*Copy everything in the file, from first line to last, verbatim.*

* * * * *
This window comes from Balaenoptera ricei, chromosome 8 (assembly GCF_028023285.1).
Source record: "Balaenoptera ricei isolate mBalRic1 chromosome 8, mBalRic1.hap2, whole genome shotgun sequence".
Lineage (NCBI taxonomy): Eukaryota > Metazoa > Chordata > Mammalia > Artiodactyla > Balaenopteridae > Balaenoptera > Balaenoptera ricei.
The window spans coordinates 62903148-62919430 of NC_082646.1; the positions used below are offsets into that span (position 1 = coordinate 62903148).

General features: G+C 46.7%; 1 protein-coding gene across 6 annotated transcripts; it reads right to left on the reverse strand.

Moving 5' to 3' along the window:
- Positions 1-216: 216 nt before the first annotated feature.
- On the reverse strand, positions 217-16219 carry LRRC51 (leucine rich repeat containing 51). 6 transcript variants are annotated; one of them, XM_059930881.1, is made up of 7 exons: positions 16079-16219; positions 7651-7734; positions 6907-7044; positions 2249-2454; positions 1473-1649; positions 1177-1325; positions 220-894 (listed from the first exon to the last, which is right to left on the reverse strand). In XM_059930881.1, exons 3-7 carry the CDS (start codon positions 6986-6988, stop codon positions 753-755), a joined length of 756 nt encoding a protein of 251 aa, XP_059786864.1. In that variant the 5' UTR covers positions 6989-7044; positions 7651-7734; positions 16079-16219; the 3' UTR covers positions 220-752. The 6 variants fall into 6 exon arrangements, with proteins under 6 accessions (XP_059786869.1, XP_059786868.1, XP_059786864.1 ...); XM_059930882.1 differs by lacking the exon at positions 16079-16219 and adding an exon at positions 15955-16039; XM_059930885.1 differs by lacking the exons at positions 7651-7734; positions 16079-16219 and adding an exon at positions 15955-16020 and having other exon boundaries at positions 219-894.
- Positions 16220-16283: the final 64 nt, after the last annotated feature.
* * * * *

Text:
This window comes from Balaenoptera ricei, chromosome 8 (assembly GCF_028023285.1).
Source record: "Balaenoptera ricei isolate mBalRic1 chromosome 8, mBalRic1.hap2, whole genome shotgun sequence".
Lineage (NCBI taxonomy): Eukaryota > Metazoa > Chordata > Mammalia > Artiodactyla > Balaenopteridae > Balaenoptera > Balaenoptera ricei.
The window spans coordinates 62903148-62919430 of NC_082646.1; the positions used below are offsets into that span (position 1 = coordinate 62903148).

General features: G+C 46.7%; 1 protein-coding gene across 6 annotated transcripts; it reads right to left on the reverse strand.

Moving 5' to 3' along the window:
- Positions 1-216: 216 nt before the first annotated feature.
- On the reverse strand, positions 217-16219 carry LRRC51 (leucine rich repeat containing 51). 6 transcript variants are annotated; one of them, XM_059930881.1, is made up of 7 exons: positions 16079-16219; positions 7651-7734; positions 6907-7044; positions 2249-2454; positions 1473-1649; positions 1177-1325; positions 220-894 (listed from the first exon to the last, which is right to left on the reverse strand). In XM_059930881.1, exons 3-7 carry the CDS (start codon positions 6986-6988, stop codon positions 753-755), a joined length of 756 nt encoding a protein of 251 aa, XP_059786864.1. In that variant the 5' UTR covers positions 6989-7044; positions 7651-7734; positions 16079-16219; the 3' UTR covers positions 220-752. The 6 variants fall into 6 exon arrangements, with proteins under 6 accessions (XP_059786869.1, XP_059786868.1, XP_059786864.1 ...); XM_059930882.1 differs by lacking the exon at positions 16079-16219 and adding an exon at positions 15955-16039; XM_059930885.1 differs by lacking the exons at positions 7651-7734; positions 16079-16219 and adding an exon at positions 15955-16020 and having other exon boundaries at positions 219-894.
- Positions 16220-16283: the final 64 nt, after the last annotated feature.